Thursday, 24 January 2008

Don't fall for sexist advertising

It's a well known fact that sex and advertising tend to go hand in hand. Watching only an hour of TV will expose you to a whole host of adverts using semi naked bodies in order to make their products sell. Well, lets get specific, for the most part its not just any bodies; it's thin, young women's bodies. And yes, of course, there are adverts for underwear and perfume featuring semi-naked men, but for every one of those, there are at least twenty featuring semi naked, writhing, pouting women advertising products as diverse as cars and toothpaste. I'm well aware that as you read this you may be thinking how prudish I'm being, but I promise I'm not. It's not because I think sex is bad that I think this is important, it's because I think women are too important to be treated like this. Adverts like this objectify women, they take living human beings with brains and important things to say and make them no more important than the sum of their breasts, bums and legs. Many might argue that this is not a big deal, that we all objectify people, we are all sexual beings and this is merely our natural behaviour. But as I look around at society and see pornography, prostitution, trafficking, and sexual violence against women at epidemic levels I can't help but wonder if there is some connection between treating women as consumer objects, and going that one step further and believing that women can be bought and sold and used for pleasure regardless of their wishes, after all, we are just objects.

But back to the adverts. In all honestly, I didn't think that these adverts could get much worse short of showing an ugly man having violent sex with a playboy bunny with a big neon sign above them saying 'if you buy our product then you get to do this all the time!' (although to be fair, the Lynx adverts aren't far off this). But somehow a new advertising campaign has managed to up the levels of sexism and objectification of women in the media. I assume you have seen the posters and promotions for 'Pussy' around campus?

Yes, you did here me right, this is a juice called Pussy, and somehow I have a sneaky suspicion that they're not talking about little kittens, but rather, um, vaginas. Promoting themselves as the new cool energy drink their slogan is, 'why have wings when you can have pussy.' And I saw you laugh at that! And I know it's easy to find things like this funny, but it really, really isn't. For one thing, this marketing trick is extremely insulting to men's (I assume straight men are its main audience) intelligence. This assumes that when you see this, you will automatically relate it to vaginas, get all excited, and then have to buy the drink, hardly flattering to the New Man. But more than that, this marketing, particularly, the slogan, takes the actual human being out of the picture and focuses merely on her sexual organs. It's all about you, and what you can get, she doesn't matter, after all, she's just pussy isn't she? This is only one small step away from rape, because that's what happens when it becomes all about what you can get and nothing more. This is what happens when you treat women as though they are no more important than their body parts. It really is as big a deal as that.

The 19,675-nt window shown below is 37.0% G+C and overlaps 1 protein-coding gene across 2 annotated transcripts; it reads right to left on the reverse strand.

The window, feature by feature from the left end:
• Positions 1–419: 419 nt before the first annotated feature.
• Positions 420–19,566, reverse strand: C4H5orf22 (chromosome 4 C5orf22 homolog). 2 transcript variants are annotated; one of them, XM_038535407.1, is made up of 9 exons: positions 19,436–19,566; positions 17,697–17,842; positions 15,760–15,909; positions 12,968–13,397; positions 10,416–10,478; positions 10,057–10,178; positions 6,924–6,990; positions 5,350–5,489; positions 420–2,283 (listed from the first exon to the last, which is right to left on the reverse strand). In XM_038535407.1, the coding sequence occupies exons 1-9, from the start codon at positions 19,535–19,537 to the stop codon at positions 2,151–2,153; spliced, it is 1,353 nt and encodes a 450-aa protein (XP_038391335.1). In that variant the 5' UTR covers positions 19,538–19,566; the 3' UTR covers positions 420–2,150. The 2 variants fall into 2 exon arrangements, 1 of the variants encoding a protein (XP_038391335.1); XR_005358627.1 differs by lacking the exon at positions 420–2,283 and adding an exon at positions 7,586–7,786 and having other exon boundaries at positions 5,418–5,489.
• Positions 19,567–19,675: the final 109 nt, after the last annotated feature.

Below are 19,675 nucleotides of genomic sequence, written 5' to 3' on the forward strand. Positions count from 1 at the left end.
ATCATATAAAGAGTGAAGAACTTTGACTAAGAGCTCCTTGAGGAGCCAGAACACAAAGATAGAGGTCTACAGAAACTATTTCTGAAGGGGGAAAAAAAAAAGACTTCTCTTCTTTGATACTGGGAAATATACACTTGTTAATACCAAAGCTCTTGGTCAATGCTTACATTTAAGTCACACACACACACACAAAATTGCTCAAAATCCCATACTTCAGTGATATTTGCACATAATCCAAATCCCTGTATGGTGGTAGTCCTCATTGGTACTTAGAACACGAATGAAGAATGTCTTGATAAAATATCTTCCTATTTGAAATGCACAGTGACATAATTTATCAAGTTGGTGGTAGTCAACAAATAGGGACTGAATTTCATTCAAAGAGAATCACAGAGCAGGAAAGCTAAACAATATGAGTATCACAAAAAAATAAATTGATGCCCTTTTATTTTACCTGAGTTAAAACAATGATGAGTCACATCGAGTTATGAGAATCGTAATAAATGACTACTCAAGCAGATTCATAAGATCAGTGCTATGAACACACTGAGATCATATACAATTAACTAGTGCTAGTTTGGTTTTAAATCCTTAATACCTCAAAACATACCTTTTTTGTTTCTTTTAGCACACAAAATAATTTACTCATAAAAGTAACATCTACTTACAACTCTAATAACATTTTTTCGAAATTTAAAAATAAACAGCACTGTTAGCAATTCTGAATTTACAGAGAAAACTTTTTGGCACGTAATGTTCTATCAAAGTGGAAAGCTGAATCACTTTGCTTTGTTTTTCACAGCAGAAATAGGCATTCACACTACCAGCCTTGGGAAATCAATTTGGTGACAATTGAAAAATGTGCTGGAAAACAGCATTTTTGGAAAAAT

Beyond the objectification of women and the insult to men, this new product associate's alcohol with this 'pussy' as this (all natural!) energy drink is intended to be a mixer like red bull. An Amnesty International Survey shows that 30% of people interviewed thought that a woman was partially responsible for being raped if she was drunk, which is horrific, only one person is responsible for rape: the rapist. However, this drink, both in its name and advertising begins to not only justify this attitude but also acts to encourage men to drink and then go out and 'get pussy'.

So, I have a challenge for you all, and it's fairly simple. Don't buy it. Let's send a message to the people that make this that objectifying and dehumanising women doesn't sell round here. At this university we believe that everyone deserves dignity and respect, and products like this rip that dignity and respect away from fifty percent of the population. And if you're up for it, go one step further than not buying it, start to challenge it. Challenge the promoters around George Square on their sexist advertising, take down their posters, or even better, stick post-its to them reminding people that objectification of women leads to violence against women. It wouldn't be a revolution if we all did this, but it might just be the beginning of some change.

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